Leveraging technology to maximize crop output and efficiency is an effort that takes a lot of coordination. A strong partnership between a farmer and his or her precision ag team is necessary.
Rees Bridges knows this from experience. He’s the principal of Auburn, Alabama-based InformedAg, LLC, and an engineer by trade who grew up in a family rich in agricultural expertise. His father, Dr. David Bridges, is one of the most respected agronomy and weed science specialists in the nation and serves as senior lead science and agronomy consultant for InformedAg, which serves farmers in Georgia and Alabama with agronomic advising, crop research and precision ag technology.
Today, Bridges said the journey he’s been on since earning his master’s degree in biosystems engineering from Auburn University mirrors that of many of his customers. “Precision ag is the area where, to a degree, I’m still learning,” said Bridges.
One of his customers is Mitch Lazenby, a diversified farmer in Lee County, Alabama. On top of an agri-tourism business, Lazenby’s family operates between 1,500 and 2,000 acres of cotton, peanuts, corn, soybean and sesame. Successfully maintaining a business of that broad scope requires major attention to detail, making it important to have a strong relationship with Bridges, his precision ag and technology partner.
“One of the unique things about Rees is his hands-on ability. A lot of people don’t have that aptitude,” Lazenby said. “He can come out and troubleshoot problems and become directly involved, and that’s an attribute from his engineering background that lets him bring something new and valuable to the table.”
Bridges knows his farmer-customers have access to reams of data and information, including that from third-party research efforts. But, the only way to truly know how different practices perform on your farm is to test them on your farm.
“We conduct independent research trials, but we’re really encouraging farmers to develop their own on-farm trial programs and conduct their own research,” Bridges said. “Nobody’s going to be able to replicate what they see with their own soil conditions and the technology they use on their farm.”
High-Tech Farm Trial Components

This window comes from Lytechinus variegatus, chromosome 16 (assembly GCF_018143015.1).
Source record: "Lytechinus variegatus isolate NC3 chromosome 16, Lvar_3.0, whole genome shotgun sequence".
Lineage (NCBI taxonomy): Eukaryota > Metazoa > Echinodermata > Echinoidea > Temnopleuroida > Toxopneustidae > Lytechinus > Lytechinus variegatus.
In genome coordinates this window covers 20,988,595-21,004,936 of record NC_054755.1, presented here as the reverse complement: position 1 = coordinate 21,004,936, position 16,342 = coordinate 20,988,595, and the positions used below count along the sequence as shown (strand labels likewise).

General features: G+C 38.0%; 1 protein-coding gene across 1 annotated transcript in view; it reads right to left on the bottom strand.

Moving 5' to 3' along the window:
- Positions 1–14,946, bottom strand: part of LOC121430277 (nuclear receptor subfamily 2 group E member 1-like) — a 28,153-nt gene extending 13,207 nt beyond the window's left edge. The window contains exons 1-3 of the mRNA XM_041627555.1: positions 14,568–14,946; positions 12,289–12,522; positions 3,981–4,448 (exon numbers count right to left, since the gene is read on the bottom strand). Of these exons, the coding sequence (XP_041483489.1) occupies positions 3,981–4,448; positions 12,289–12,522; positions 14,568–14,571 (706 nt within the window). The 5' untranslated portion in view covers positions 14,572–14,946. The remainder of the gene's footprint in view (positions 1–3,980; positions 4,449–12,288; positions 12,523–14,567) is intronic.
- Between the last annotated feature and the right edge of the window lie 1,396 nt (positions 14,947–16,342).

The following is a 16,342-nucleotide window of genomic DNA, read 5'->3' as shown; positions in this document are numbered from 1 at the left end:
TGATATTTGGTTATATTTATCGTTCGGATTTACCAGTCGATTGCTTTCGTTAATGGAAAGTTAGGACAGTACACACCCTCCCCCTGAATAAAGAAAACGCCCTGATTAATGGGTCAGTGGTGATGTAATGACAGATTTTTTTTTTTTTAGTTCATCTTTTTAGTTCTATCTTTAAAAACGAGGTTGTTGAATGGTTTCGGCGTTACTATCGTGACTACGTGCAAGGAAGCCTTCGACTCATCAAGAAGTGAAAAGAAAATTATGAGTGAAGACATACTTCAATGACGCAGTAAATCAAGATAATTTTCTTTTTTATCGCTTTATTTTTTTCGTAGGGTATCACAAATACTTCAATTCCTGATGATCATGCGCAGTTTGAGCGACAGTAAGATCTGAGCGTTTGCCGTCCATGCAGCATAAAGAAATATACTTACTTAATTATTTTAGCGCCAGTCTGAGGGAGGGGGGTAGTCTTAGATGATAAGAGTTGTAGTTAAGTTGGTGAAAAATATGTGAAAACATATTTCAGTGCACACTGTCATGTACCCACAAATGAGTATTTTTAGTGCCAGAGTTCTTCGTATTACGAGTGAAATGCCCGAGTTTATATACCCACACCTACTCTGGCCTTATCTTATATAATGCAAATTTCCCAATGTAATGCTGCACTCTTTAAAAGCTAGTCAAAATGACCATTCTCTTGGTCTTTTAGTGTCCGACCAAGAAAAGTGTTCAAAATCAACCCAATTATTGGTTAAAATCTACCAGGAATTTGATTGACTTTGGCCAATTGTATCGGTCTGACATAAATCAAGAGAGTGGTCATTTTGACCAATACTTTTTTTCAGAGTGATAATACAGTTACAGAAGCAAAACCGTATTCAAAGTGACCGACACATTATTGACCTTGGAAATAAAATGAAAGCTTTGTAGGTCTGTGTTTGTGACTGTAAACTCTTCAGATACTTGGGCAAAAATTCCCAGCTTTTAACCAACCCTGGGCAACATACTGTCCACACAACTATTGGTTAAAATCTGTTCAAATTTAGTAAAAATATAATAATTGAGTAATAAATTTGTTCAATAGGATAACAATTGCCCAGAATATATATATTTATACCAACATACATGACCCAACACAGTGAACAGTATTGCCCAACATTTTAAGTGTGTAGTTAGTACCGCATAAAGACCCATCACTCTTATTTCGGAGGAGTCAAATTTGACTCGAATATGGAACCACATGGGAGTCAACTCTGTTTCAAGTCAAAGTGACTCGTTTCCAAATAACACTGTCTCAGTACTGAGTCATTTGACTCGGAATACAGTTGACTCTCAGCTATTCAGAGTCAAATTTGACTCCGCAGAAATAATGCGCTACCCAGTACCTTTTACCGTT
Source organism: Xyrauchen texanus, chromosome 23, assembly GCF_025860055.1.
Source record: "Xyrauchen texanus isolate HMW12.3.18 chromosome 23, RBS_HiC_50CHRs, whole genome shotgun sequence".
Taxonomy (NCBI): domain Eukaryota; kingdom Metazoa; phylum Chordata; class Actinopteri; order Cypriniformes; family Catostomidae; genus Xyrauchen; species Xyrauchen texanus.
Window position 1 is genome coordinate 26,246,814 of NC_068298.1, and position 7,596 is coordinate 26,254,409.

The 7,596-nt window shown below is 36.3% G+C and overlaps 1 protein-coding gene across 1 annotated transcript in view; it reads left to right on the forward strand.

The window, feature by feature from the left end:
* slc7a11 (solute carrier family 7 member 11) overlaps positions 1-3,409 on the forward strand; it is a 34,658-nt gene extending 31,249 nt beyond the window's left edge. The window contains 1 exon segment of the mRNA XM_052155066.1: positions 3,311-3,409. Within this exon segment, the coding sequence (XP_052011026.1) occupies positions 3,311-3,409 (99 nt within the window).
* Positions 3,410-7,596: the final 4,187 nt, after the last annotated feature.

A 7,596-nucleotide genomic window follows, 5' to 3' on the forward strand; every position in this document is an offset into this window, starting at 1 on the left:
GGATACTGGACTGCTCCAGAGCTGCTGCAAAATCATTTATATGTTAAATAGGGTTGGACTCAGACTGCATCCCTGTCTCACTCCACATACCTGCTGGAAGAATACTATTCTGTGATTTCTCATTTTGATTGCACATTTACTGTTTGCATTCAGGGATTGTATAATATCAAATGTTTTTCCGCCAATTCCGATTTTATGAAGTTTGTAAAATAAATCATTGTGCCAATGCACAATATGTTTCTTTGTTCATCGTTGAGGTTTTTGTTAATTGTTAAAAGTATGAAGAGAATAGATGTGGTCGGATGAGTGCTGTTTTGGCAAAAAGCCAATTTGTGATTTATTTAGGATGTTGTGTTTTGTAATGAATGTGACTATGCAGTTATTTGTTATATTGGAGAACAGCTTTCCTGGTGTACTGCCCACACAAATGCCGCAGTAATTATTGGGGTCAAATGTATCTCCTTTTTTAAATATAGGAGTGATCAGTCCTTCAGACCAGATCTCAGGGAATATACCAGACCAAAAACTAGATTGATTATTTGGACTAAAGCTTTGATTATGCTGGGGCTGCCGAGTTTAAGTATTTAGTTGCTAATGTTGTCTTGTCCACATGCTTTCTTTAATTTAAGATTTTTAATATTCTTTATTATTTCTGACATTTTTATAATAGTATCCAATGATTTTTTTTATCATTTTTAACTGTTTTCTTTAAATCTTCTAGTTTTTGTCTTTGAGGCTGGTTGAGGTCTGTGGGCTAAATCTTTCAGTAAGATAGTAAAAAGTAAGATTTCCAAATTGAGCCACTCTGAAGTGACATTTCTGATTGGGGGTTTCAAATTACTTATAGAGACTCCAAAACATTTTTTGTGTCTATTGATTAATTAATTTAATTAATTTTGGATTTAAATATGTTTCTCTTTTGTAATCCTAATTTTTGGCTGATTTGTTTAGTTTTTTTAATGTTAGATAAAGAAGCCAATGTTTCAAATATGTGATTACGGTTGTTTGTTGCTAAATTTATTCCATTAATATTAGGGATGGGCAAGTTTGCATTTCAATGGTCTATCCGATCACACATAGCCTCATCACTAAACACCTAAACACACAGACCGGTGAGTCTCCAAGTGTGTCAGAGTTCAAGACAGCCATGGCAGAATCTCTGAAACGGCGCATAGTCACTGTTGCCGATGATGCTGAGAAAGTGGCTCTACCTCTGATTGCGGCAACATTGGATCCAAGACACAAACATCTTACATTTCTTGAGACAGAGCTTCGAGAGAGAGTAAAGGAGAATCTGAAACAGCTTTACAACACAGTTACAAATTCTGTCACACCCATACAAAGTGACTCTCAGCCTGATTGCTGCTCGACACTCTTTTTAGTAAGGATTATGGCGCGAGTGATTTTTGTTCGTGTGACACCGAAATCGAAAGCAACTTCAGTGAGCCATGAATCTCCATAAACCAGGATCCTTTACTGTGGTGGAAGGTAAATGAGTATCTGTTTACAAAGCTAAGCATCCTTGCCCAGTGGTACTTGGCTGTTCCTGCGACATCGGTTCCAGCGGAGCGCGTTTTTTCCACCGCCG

Add in the capabilities provided by Ag Leader tools and platforms to on-farm research and it takes on a significance beyond simply noting which crop varieties and management practices perform best on specific farms. The technology not only adds to the research results you’re able to collect, but it also streamlines the process of obtaining those results.
“Planter control technology provides extreme value and opportunity for farmers to produce their own data. AgFiniti helps provide real-time access to data and give farmers the chance to conduct true statistical analysis through automatic information generation,” Bridges said. “If they start conducting a lot of variety trials, for example, these tools allow them to go back and easily review the results and specifically manage a spraying program, for example, to maximize the output of those varieties.
Conducting your own on-farm research trials does have costs. You’ve got to dedicate time, resources and money to the pursuit of crop and land performance knowledge and information. That can be a tough proposition when crop margins are already tight, and that is why it’s important to use every tool at your disposal to maximize the value of your on-farm trials. That value grows as does the volume and variety of the information those trials supply.
“A lot of farmers haven’t had access to this kind of real-time data in the past, but today, we’re able to incorporate seeding rates, plant populations, timing, field conditions and yield into the data we collect,” Bridges said. “We’re going to continually find more value than we have in the past in how to apply this data throughout the season, especially as farmers come to understand how different variables affect yield.”